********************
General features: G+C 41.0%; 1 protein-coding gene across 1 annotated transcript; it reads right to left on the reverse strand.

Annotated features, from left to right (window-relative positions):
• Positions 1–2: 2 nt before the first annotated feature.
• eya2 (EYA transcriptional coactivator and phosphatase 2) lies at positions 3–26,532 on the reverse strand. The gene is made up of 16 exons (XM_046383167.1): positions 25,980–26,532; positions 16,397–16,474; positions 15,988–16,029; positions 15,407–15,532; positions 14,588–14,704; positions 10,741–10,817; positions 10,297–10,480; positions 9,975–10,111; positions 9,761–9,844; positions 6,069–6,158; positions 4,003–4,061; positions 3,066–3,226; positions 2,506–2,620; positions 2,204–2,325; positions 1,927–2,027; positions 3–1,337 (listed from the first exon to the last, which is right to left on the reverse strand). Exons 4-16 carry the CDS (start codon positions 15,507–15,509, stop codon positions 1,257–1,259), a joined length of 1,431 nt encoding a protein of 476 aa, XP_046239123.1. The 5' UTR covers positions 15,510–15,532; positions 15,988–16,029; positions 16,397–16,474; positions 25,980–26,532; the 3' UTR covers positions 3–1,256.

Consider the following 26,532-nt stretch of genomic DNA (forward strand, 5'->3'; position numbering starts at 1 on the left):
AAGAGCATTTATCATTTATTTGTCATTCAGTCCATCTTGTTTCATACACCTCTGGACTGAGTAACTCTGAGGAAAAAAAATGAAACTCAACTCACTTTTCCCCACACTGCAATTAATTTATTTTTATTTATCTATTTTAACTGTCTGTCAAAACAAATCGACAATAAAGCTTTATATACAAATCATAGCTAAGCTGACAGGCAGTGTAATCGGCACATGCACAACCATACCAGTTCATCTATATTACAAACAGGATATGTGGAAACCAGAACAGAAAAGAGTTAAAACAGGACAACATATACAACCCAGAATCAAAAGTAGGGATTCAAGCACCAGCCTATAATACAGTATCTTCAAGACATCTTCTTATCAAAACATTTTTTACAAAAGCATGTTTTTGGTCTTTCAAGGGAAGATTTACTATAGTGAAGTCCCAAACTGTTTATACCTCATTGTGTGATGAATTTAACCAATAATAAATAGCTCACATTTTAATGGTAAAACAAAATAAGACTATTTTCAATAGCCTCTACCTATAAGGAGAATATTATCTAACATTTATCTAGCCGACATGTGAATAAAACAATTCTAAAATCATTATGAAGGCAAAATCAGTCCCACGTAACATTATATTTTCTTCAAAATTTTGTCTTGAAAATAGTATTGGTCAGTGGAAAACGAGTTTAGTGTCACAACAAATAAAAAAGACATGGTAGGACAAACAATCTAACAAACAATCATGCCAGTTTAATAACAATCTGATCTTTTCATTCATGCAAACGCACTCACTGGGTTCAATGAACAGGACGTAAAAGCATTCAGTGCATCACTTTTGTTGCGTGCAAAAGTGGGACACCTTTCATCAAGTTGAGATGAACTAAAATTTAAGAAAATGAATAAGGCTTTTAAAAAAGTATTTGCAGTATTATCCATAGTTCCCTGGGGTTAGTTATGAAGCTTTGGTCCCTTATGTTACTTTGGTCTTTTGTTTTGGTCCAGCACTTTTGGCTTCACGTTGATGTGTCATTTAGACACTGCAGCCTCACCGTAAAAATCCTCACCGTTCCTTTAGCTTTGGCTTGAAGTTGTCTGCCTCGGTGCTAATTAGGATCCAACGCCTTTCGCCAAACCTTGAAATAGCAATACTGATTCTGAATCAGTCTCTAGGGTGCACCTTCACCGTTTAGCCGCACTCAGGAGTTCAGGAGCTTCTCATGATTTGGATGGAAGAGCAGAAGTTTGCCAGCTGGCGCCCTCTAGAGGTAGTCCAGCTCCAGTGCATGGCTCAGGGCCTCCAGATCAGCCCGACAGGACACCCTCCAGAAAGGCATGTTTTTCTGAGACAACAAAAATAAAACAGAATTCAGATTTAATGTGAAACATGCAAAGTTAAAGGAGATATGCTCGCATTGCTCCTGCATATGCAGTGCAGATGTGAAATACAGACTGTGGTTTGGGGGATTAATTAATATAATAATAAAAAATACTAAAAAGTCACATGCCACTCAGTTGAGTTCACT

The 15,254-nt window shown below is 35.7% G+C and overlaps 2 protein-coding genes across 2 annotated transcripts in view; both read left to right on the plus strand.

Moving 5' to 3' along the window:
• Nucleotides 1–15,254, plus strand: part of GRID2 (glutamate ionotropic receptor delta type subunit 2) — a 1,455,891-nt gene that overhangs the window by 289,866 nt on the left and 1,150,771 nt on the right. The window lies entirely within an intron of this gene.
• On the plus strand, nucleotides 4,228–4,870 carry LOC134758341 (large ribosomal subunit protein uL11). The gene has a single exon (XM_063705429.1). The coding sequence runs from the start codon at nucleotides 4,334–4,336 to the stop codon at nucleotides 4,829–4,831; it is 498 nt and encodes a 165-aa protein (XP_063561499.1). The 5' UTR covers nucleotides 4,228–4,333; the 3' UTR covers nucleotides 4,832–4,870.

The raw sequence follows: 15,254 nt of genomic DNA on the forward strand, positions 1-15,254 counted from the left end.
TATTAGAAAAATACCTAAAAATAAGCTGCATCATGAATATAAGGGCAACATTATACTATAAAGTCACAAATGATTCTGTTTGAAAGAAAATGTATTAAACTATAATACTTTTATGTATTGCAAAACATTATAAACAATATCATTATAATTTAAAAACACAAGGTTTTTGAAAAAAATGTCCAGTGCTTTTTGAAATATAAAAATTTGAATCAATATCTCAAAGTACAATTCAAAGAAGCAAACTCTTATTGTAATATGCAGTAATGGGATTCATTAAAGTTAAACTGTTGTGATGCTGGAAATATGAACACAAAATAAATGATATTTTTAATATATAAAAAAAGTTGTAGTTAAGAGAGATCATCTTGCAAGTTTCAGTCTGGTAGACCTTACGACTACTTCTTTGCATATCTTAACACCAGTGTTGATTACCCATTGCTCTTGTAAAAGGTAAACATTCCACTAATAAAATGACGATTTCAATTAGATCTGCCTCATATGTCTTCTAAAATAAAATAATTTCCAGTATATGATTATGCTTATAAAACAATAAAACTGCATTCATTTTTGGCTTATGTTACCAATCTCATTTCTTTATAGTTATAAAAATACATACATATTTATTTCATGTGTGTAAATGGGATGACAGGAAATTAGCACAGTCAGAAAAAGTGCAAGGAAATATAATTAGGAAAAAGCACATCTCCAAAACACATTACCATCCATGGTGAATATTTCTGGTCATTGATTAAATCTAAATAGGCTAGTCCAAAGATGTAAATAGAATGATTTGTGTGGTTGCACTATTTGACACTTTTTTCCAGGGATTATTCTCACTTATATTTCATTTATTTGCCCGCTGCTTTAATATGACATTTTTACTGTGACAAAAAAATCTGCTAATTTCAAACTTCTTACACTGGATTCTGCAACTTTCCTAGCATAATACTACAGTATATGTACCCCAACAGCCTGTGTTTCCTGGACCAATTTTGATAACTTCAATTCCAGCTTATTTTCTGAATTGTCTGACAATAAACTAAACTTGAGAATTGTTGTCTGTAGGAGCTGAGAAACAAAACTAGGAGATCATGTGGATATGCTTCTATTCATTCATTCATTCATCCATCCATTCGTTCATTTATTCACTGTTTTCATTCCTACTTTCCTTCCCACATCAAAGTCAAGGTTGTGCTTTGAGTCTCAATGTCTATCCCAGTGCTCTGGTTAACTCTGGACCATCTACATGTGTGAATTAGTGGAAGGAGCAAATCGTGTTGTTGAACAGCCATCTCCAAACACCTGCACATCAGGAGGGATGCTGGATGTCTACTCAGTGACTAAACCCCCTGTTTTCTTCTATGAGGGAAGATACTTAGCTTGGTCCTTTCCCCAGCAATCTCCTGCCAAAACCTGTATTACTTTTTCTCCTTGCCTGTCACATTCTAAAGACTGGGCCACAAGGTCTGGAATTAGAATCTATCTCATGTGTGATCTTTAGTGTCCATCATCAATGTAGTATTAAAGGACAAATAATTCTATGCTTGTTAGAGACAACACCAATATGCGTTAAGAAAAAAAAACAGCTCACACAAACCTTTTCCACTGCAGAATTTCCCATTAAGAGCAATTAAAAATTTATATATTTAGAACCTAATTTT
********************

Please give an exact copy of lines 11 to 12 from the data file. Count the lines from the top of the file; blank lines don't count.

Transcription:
The raw sequence follows: 15,254 nt of genomic DNA on the forward strand, positions 1-15,254 counted from the left end.
TATTAGAAAAATACCTAAAAATAAGCTGCATCATGAATATAAGGGCAACATTATACTATAAAGTCACAAATGATTCTGTTTGAAAGAAAATGTATTAAACTATAATACTTTTATGTATTGCAAAACATTATAAACAATATCATTATAATTTAAAAACACAAGGTTTTTGAAAAAAATGTCCAGTGCTTTTTGAAATATAAAAATTTGAATCAATATCTCAAAGTACAATTCAAAGAAGCAAACTCTTATTGTAATATGCAGTAATGGGATTCATTAAAGTTAAACTGTTGTGATGCTGGAAATATGAACACAAAATAAATGATATTTTTAATATATAAAAAAAGTTGTAGTTAAGAGAGATCATCTTGCAAGTTTCAGTCTGGTAGACCTTACGACTACTTCTTTGCATATCTTAACACCAGTGTTGATTACCCATTGCTCTTGTAAAAGGTAAACATTCCACTAATAAAATGACGATTTCAATTAGATCTGCCTCATATGTCTTCTAAAATAAAATAATTTCCAGTATATGATTATGCTTATAAAACAATAAAACTGCATTCATTTTTGGCTTATGTTACCAATCTCATTTCTTTATAGTTATAAAAATACATACATATTTATTTCATGTGTGTAAATGGGATGACAGGAAATTAGCACAGTCAGAAAAAGTGCAAGGAAATATAATTAGGAAAAAGCACATCTCCAAAACACATTACCATCCATGGTGAATATTTCTGGTCATTGATTAAATCTAAATAGGCTAGTCCAAAGATGTAAATAGAATGATTTGTGTGGTTGCACTATTTGACACTTTTTTCCAGGGATTATTCTCACTTATATTTCATTTATTTGCCCGCTGCTTTAATATGACATTTTTACTGTGACAAAAAAATCTGCTAATTTCAAACTTCTTACACTGGATTCTGCAACTTTCCTAGCATAATACTACAGTATATGTACCCCAACAGCCTGTGTTTCCTGGACCAATTTTGATAACTTCAATTCCAGCTTATTTTCTGAATTGTCTGACAATAAACTAAACTTGAGAATTGTTGTCTGTAGGAGCTGAGAAACAAAACTAGGAGATCATGTGGATATGCTTCTATTCATTCATTCATTCATCCATCCATTCGTTCATTTATTCACTGTTTTCATTCCTACTTTCCTTCCCACATCAAAGTCAAGGTTGTGCTTTGAGTCTCAATGTCTATCCCAGTGCTCTGGTTAACTCTGGACCATCTACATGTGTGAATTAGTGGAAGGAGCAAATCGTGTTGTTGAACAGCCATCTCCAAACACCTGCACATCAGGAGGGATGCTGGATGTCTACTCAGTGACTAAACCCCCTGTTTTCTTCTATGAGGGAAGATACTTAGCTTGGTCCTTTCCCCAGCAATCTCCTGCCAAAACCTGTATTACTTTTTCTCCTTGCCTGTCACATTCTAAAGACTGGGCCACAAGGTCTGGAATTAGAATCTATCTCATGTGTGATCTTTAGTGTCCATCATCAATGTAGTATTAAAGGACAAATAATTCTATGCTTGTTAGAGACAACACCAATATGCGTTAAGAAAAAAAAACAGCTCACACAAACCTTTTCCACTGCAGAATTTCCCATTAAGAGCAATTAAAAATTTATATATTTAGAACCTAATTTT